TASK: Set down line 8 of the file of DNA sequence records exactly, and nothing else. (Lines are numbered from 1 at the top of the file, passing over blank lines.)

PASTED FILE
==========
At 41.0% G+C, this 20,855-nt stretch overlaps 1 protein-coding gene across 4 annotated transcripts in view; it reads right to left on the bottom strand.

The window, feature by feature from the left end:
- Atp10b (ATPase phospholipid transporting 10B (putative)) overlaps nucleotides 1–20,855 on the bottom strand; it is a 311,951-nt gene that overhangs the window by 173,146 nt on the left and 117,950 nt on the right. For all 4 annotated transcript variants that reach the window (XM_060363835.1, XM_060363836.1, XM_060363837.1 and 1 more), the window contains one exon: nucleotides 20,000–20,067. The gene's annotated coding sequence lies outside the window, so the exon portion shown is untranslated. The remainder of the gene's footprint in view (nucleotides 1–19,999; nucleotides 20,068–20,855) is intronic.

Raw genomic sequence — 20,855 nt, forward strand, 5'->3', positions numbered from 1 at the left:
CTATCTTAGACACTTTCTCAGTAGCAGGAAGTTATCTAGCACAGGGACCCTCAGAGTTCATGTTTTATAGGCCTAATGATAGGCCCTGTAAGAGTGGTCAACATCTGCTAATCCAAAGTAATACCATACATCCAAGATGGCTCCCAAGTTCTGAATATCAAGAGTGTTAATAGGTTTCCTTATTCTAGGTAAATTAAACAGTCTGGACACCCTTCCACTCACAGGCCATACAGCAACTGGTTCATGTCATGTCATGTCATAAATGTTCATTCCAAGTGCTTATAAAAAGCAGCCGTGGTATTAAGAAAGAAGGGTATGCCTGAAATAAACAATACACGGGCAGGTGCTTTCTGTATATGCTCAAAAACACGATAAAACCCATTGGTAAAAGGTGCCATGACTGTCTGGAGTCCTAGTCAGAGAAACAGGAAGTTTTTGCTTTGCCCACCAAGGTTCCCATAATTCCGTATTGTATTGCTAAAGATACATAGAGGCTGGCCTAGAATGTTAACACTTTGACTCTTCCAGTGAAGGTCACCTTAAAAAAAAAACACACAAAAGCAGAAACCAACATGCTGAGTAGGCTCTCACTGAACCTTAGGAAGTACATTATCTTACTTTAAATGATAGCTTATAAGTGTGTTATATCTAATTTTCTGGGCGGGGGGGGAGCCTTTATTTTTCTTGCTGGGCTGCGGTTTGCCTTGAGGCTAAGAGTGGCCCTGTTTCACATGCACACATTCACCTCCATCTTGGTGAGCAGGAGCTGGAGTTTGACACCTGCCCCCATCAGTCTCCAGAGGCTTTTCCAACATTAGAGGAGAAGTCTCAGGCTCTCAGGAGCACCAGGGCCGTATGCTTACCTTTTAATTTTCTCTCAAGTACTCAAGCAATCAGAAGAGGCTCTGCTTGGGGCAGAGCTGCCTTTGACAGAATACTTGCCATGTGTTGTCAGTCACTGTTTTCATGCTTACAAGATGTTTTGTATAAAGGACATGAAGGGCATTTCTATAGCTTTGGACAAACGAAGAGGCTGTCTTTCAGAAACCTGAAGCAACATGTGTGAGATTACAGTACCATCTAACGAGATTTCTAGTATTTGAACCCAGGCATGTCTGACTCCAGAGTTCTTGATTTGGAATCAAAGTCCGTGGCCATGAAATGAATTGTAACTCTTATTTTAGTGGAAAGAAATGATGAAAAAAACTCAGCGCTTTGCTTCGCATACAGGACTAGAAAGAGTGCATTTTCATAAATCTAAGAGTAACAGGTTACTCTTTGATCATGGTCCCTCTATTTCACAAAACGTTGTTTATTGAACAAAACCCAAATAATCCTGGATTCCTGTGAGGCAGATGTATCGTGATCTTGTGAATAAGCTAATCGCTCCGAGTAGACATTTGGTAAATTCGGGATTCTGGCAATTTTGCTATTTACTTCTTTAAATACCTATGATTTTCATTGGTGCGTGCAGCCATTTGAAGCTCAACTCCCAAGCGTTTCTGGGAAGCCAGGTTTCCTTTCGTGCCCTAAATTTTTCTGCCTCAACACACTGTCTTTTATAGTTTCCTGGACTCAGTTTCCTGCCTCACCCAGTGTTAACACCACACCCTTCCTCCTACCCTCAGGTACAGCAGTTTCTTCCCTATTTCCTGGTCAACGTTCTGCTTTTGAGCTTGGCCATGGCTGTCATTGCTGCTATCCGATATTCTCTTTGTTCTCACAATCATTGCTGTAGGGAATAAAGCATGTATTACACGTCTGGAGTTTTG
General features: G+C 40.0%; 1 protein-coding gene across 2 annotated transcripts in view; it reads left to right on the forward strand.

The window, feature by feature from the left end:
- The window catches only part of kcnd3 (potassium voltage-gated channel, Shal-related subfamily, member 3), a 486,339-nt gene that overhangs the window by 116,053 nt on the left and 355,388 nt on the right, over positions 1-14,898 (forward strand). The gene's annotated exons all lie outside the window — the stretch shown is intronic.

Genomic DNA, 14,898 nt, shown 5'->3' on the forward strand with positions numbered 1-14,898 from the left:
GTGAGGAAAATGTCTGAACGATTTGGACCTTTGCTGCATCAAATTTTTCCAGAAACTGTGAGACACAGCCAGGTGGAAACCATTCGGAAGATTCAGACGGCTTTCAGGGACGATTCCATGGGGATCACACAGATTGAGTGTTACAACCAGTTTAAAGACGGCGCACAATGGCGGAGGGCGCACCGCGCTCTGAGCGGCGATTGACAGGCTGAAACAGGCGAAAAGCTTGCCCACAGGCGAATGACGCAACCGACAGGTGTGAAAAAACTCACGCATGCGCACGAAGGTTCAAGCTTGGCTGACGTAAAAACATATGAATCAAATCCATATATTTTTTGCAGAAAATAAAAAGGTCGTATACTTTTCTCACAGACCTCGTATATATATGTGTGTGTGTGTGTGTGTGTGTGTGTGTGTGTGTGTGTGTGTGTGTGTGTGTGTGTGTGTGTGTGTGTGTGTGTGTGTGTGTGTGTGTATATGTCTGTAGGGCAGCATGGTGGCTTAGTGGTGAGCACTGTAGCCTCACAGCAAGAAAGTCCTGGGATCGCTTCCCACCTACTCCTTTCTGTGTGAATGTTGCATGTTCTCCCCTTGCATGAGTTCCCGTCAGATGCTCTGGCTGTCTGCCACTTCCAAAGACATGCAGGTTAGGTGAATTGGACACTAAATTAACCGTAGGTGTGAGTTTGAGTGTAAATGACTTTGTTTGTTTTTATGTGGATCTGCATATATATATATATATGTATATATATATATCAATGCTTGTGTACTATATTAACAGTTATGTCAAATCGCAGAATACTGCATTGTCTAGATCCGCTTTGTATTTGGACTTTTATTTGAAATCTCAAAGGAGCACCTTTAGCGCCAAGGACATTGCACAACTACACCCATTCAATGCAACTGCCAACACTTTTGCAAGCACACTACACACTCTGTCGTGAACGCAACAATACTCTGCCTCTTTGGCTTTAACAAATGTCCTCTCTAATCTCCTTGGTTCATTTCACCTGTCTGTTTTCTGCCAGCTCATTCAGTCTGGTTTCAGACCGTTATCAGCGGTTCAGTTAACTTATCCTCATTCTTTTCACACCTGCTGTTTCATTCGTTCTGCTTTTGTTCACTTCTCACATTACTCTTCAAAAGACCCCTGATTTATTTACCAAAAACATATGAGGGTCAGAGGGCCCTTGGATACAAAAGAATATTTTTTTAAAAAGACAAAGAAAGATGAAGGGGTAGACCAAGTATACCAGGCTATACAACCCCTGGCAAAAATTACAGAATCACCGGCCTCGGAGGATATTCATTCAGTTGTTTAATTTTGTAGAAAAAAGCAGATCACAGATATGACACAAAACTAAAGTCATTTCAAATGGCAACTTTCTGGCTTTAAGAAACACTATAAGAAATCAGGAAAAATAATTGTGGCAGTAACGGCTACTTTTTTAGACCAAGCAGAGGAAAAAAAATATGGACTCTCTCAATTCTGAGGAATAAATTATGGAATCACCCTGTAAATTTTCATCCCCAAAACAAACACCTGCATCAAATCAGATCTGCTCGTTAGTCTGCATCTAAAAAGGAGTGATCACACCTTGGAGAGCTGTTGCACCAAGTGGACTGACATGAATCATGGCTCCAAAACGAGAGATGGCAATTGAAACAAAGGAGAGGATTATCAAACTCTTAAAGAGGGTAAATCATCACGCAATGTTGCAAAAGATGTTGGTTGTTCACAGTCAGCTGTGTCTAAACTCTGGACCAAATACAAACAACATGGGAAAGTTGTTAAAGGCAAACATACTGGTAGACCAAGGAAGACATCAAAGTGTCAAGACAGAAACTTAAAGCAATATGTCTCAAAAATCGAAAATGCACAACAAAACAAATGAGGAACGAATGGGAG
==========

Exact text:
- The window catches only part of kcnd3 (potassium voltage-gated channel, Shal-related subfamily, member 3), a 486,339-nt gene that overhangs the window by 116,053 nt on the left and 355,388 nt on the right, over positions 1-14,898 (forward strand). The gene's annotated exons all lie outside the window — the stretch shown is intronic.